Imamiya was employed by Takata in Japan as general manager for Toyota sales from at least January 2008 to July 2009, and as director of the customer relations division from July 2009 through at least February 2011. According to the charge, Imamiya's involvement in the conspiracy lasted from at least as early as January 2008 until at least February 2011. Imamiya has agreed to serve 16 months in prison and to pay a $20,000 criminal fine.

Fujino was employed by Takata in Japan as the manager of the Toyota group within the customer relations division from at least January 2004 through June 2005, and as the manager of the Mazda group within the customer relations division from June 2005 through the end of 2007. From the beginning of 2008 through at least February 2011, Fujino was employed by TK Holdings in the United States as assistant vice president for sales for Japanese manufacturers. According to the charge, Fujino's involvement in the conspiracy lasted from at least as early as January 2004 until at least February 2011. Fujino has agreed to serve 14 months in prison and to pay a $20,000 criminal fine.

Takata Corp. is a manufacturer of automotive occupant safety systems, including seatbelts. Seatbelts are safety strap restraints designed to secure an occupant in position in a vehicle in the event of an accident, and may be sold bundled with related parts according to the needs of the automobile manufacturer. According to the charges, the Takata executives and their co-conspirators carried out the conspiracy by, among other things, agreeing during meetings and communications to coordinate bids submitted to the automobile manufacturers.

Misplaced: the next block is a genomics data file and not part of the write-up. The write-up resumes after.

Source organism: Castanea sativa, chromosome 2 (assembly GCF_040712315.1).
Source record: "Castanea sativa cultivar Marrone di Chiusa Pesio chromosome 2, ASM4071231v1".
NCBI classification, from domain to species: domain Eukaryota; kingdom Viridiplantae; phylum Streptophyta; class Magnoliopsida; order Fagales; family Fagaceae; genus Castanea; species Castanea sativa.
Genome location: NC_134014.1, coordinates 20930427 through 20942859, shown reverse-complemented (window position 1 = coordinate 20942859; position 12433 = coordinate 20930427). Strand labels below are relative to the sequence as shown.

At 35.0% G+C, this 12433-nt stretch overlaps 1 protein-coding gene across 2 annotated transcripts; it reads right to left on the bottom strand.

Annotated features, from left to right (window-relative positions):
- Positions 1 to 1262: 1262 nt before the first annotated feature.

On Sept. 26, 2013, Gary Walker, an executive of TK Holdings Inc., agreed to plead guilty and serve a sentence of 14 months in prison for his involvement in the same conspiracy. On Oct. 9, 2013, Takata Corp. agreed to plead guilty for its involvement in the conspiracy and to pay a criminal fine of $71.3 million.

Each of the executives is charged with price fixing in violation of the Sherman Act, which carries a maximum penalty of 10 years in prison and a $1 million criminal fine for individuals. The maximum fine for an individual may be increased to twice the gain derived from the crime or twice the loss suffered by the victims of the crime, if either of those amounts is greater than the statutory maximum fine.

Including today's charges, 24 individuals have been charged in the department's investigation into price fixing and bid rigging in the auto parts industry. Additionally, 21 corporations have been charged.